Numbers wise I'm currently languishing on 272. I was sneakily hoping to hit 333 by the end of the month, but I think that's just pie in the Skye now. I was also supposed to be getting to grips with bryophytes this month. Hmmm, we shall see.

Thursday, January 11, 2018

Dalgety Bay - 200 (and 1) up

View to the distant yacht club at the other end of my square

A few more species which are more or less routine, and with a fair list of birds which ought to be around things are ticking along relatively smoothly. I picked up three species of millipede yesterday but they just kill me. Two I couldn't identify and the other was a juvenile Polydesmus. No idea why I have such a hard time with them. I end up in couplets where I know both answers are nonsense. Maybe I need a different key.

Here are a couple of pics of things that I could identify.

Coleroa robertiani, very common on Herb Robert

Leaf miner Phytomyza chaerophylli

The starry Homalothecium sericeum - a common wall dweller

Equipment feature - a £2 craft box for mosses and small fungi and a pot for catching non-flying inverts courtesy of my local takeaway. Both invaluable!

I also just noticed that today's additions bring the bryophyte total up to the year total for 2017! Still a bit of fishing left in that pond though.

And some numbers ...
191 moss Homalothecium sericeum Silky Wall Feather-moss
192 moss Mnium hornum Swan's-neck Thyme-Moss
193 mollusc Aegopinella nitidula Smooth Glass Snail
194 diptera Phytomyza chaerophylli Cow parsley Leaf Miner
195 bird Carduelis carduelis Goldfinch
196 bird Fringilla coelebs  Chaffinch
197 bird Larus fuscus Lesser Black-backed Gull
198 bird Podiceps cristatus Great Crested Grebe
199 fern Asplenium ruta-muraria Wall-rue
200 moss Schistidium apocarpum Sessile Grimmia
201 bird Larus canus Common Gull

Tuesday, January 9, 2018

Dalgety Bay - crab salad

Still working through some weekend woodland material, but yesterday I spent lunchtime on the shore hoping for Little Auks and Long-tailed Ducks. I had neither but I did jam into Ringed Plovers, which I've only seen once before in the Bay in some 20 years. Tide was low so I did some boulder turning and wandered out into the bay to see what rock pools may be available. It's mostly sandy but there are some. Like my previous square the major pieces of rock that have pools have little by way of turnable rocks so I may have to make my own refuges to later find things in (traps?).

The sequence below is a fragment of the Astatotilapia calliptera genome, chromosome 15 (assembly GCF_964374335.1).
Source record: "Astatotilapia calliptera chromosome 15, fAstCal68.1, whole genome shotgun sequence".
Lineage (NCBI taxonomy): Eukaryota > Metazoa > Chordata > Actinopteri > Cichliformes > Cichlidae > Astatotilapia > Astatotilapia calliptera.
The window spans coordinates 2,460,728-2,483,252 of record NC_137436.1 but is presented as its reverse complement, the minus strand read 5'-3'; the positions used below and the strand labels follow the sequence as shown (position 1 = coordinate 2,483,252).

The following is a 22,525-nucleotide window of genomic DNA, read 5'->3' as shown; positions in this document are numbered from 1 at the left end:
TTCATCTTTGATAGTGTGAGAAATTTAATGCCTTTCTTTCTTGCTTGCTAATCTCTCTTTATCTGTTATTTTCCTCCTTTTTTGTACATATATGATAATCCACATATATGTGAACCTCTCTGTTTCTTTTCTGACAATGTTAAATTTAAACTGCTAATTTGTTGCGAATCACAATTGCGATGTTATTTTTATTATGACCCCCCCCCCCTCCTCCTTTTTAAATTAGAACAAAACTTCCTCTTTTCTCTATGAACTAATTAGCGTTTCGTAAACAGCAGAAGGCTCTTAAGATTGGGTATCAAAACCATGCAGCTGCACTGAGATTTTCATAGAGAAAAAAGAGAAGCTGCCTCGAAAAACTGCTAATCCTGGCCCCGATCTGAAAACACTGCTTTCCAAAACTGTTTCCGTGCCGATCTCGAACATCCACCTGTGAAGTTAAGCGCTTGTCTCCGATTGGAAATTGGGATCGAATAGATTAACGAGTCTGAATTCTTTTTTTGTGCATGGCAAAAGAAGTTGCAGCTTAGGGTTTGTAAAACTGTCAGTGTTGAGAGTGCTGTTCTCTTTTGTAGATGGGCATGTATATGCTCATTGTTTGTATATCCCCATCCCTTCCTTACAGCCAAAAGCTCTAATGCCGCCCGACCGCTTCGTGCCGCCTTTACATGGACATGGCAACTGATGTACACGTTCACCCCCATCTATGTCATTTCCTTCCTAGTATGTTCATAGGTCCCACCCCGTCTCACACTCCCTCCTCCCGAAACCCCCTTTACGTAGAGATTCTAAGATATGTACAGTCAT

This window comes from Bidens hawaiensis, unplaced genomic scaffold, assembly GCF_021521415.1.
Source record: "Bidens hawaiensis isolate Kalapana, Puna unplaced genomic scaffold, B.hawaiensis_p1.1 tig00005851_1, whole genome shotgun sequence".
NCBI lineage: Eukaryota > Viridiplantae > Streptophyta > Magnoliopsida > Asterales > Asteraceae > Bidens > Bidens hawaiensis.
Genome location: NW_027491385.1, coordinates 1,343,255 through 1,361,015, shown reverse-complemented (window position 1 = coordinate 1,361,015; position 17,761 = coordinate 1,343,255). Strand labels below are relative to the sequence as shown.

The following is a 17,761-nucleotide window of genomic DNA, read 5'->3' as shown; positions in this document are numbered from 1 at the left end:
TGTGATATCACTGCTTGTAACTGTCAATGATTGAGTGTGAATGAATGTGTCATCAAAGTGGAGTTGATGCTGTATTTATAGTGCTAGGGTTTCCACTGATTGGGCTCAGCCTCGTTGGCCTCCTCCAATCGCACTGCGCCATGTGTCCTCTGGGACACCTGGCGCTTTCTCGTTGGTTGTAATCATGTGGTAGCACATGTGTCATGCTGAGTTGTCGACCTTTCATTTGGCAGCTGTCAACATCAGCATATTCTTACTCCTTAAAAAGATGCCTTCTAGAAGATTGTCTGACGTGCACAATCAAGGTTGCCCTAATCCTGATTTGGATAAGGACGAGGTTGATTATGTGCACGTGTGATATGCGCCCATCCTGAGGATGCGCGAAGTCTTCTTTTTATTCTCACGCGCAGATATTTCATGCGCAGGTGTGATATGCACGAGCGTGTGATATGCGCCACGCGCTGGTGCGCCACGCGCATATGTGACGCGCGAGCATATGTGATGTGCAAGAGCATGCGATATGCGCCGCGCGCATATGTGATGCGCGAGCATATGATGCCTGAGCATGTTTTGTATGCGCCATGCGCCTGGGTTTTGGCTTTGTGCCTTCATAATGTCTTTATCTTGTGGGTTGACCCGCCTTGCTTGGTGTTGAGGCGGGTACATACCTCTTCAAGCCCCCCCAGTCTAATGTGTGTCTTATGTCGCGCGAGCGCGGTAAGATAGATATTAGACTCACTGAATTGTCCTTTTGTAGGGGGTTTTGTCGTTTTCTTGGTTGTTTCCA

Find of the day was undoubtedly a new crab for me - the Long-clawed Porcelain Crab (Pisidia longicornis), which is apparently common in exactly such situations. My crab radar is set for too large, and this species has a max size of about 10mm. I probably overlooked it. This one was the worse for wear as I suspect I had damaged it while turning the rock.

A book I coveted for ages before caving in to desire

Another nice find from the weekend was Schistidium maritimum; a new moss for me. I knew of past records in the Bay but didn't know exactly where from. This is the first time I have ever measured a moss spore to confirm ID! (though I have checked liverwort spores on Fossombronia)

Red "boobs" of Schistidium and no hair points

spores 20-28u

One more that I wanted to share is a fly I found end of December but went back to re-record in January. It's a lovely dolichopodid, Liancalus virens, which wasn't previously recorded in Fife.

156 alga Hildenbrandia rubra An alga
157 lichen Verrucaria maura A lichen
158 lichen Verrucaria mucosa A lichen
159 moss Schistidium maritimum Seaside Grimmia
160 moss Ulota bruchii A moss
161 mollusc Anomia ephippium Saddle Oyster
162 mollusc Discus rotundatus Rounded Snail
163 mollusc Gibbula cineraria Grey Top Shell
164 mollusc Nucella lapillus Dog Whelk
165 mollusc Patella vulgata Common Limpet
166 bryozoan Membranipora membranacea Sea Mat
167 crustacean Austrominius modestus A barnacle
168 crustacean Carcinus maenas Green Shore Crab
169 crustacean Gammarus locusta A crustacean
170 crustacean Orchestia gammarellus Sand Hopper
171 crustacean Pisidia longicornis Long-clawed Porcelain Crab
172 coleoptera Philonthus decorus A rove beetle
173 bird Anas crecca Teal
174 bird Charadrius hiaticula Ringed Plover

Monday, January 8, 2018

Eype. Algae and beetles

Seth's comment to my previous post raises a couple of points and I thought I would elaborate.

The coastal soft rock cliffs in the square are indeed very bio-diverse and were a major reason for my choosing this square. They are especially noted for their invertebrates and are nationally notable for beetles (and I think Hymenoptera)

However in front of the cliffs to high-water is a beach mostly composed of small pebbles. This is not a good substrate for Algae at all. (or indeed any littoral wildlife!) Right at the western boundary of the square are some larger boulders which I expect to have at least a few algae on but have not yet visited at very low water.
I could add more algae/seashore life by either of the following.
Beachcombing. Certainly algae does get washed up but is not tickable?? This is strange when so many people were ticking dead washed up jellyfish last autumn?